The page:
- Published on Tuesday, 24 July 2012 15:01
By Laura L. Acosta
UTEP News Service
Fred Keyser is not a real patient, but he plays one for nurse practitioner and health sciences students at The University of Texas at El Paso.
Keyser is a standardized patient – an actor who is trained to perform the role of a patient or family member to allow students to practice their clinical and communication skills in a safe learning environment.
“You have to take on this character and present it effectively, but then you have to pay attention to what the student is saying and how the student is saying it because that is how they are graded,” said Keyser, an actor and past president of the El Paso Playhouse who is retired from the Department of Homeland Security.
Since 2010, the UTEP School of Nursing has been using standardized patients to teach students to obtain a medical history, perform a physical exam and develop their communication and critical skills.
Actors are trained to portray the same patient going through a medical situation, such as a stroke, asthma attack or a parent with a sick child. They are given scripts with a complete medical history to follow and medical complaints to act out. Even though the actors are different, students receive the same information and responses.
“This is more like improv where you learn a series of facts and you have a basic outline but you never know what the audience is going to ask for,” said Keyser, who has appeared in The Fantastics and Man of La Mancha and has reprised his role as a standardized patient four times. “You have pieces of information and based on the students’ questions, you have to be able to jump to that particular piece of information and present it back. But it’s acting. You have to have a character. You have to stick to that character and all your responses have to be as that character would respond.”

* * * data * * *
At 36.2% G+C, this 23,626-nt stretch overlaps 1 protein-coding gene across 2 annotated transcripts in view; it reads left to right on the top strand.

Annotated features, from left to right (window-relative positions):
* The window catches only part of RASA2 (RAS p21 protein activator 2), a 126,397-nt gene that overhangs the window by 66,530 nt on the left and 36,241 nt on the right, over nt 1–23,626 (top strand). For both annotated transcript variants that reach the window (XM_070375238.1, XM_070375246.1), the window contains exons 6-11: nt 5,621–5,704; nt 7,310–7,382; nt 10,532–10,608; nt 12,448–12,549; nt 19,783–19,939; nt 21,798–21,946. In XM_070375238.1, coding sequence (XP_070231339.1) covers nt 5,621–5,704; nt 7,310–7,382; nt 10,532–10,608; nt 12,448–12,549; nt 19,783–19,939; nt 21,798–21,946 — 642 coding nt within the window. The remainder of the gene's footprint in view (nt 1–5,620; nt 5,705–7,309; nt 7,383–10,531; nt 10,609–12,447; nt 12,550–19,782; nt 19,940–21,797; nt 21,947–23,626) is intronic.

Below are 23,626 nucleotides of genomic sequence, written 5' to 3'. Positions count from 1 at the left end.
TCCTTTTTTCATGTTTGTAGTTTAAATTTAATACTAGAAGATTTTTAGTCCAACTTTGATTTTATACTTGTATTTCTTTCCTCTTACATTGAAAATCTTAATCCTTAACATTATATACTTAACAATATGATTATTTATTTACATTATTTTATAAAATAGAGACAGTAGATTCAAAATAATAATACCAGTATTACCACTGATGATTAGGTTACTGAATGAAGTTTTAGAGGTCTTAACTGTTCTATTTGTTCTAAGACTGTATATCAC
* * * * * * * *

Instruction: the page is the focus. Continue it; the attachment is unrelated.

Standardized patients are recruited from the community and come from all walks of life. They include retired hotel and restaurant owners, teachers and UTEP students.
After Joe Palomo retired from his military and civil service career with the Department of Defense eight years ago, he was looking for something challenging to do in his spare time.
Palomo did not have any acting experience, but he joked that he has had all the major diseases, which qualified him to take part in the encounters.
“Some of the standardized patients don’t sleep the night before, but I get plenty of sleep,” Palomo said with a laugh. “It really weighs heavy on some of us. But we rely on the training that we were given and we give it our best.”
Thelma Garcia, a retired seventh- and eighth-grade math teacher, was part of the first group of standardized patients at UTEP and has been involved every semester since the start of the program.
She said that as a teacher she can see how valuable this experience is for students.
“I’ve had (students) ask me, ‘Do you really have this illness?’ and I say, ‘No.’ I have them believing that I’m really sick and that’s really nice to know that I’m doing my job,” Garcia said.
The actors and students are not allowed to mingle until the exercise has ended and students have received their evaluations. Encounters take place in the standardized patient area in the Center for Simulation, which includes four identical clinic-style rooms, two treatment areas for physical and occupational therapy, and a patient lounge.